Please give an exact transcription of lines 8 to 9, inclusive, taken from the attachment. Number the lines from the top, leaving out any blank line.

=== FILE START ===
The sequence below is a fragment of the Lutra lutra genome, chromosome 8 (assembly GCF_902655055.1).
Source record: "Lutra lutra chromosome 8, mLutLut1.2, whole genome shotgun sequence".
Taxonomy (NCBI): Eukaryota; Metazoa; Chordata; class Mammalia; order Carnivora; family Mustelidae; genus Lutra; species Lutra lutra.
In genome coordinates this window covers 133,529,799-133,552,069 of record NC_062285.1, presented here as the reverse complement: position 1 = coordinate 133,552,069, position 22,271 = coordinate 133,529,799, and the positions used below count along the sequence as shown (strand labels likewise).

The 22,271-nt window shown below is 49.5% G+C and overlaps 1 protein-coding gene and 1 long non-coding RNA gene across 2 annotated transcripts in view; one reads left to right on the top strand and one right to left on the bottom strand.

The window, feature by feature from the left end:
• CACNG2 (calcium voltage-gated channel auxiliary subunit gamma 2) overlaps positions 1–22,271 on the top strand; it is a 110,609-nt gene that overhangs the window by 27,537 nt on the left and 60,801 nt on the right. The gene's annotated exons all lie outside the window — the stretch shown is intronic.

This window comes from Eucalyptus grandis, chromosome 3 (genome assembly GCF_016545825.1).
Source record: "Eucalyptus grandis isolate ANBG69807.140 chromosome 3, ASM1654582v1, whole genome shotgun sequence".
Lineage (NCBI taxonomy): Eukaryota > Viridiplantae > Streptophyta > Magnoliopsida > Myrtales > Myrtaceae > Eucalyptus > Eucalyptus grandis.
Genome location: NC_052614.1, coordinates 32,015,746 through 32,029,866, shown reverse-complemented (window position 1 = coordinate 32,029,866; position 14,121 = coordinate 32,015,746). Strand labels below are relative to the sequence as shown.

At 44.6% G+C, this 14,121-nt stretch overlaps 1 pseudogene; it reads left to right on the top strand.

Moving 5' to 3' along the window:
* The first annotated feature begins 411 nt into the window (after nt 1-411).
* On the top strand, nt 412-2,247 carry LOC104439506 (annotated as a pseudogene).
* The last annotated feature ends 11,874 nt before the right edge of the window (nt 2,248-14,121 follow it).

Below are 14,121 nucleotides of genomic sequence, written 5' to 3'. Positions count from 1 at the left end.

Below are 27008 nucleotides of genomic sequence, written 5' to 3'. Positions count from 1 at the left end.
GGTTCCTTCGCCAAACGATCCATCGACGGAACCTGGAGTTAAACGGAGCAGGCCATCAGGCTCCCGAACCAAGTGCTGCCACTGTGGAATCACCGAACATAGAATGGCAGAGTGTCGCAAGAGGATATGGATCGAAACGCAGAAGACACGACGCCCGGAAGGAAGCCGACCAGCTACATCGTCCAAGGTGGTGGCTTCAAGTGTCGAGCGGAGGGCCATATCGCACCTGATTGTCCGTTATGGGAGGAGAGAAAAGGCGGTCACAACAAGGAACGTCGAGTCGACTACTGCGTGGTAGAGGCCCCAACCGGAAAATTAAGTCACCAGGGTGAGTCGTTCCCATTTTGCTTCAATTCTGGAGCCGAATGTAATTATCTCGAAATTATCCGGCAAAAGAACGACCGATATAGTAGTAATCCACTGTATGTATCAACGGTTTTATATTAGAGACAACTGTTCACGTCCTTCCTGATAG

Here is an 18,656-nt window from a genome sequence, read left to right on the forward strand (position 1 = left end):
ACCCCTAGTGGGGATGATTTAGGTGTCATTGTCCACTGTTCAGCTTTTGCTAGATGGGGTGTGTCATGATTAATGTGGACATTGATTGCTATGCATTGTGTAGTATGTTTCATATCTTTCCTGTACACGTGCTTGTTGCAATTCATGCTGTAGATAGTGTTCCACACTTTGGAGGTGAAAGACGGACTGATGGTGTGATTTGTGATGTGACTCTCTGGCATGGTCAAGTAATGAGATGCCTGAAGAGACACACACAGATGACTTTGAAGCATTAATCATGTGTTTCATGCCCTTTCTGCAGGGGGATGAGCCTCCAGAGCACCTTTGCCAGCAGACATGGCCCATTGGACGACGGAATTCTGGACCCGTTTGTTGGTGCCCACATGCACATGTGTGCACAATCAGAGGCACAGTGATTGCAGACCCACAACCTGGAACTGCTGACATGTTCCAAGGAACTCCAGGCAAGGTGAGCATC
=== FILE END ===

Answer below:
This window comes from Eucalyptus grandis, chromosome 3 (genome assembly GCF_016545825.1).
Source record: "Eucalyptus grandis isolate ANBG69807.140 chromosome 3, ASM1654582v1, whole genome shotgun sequence".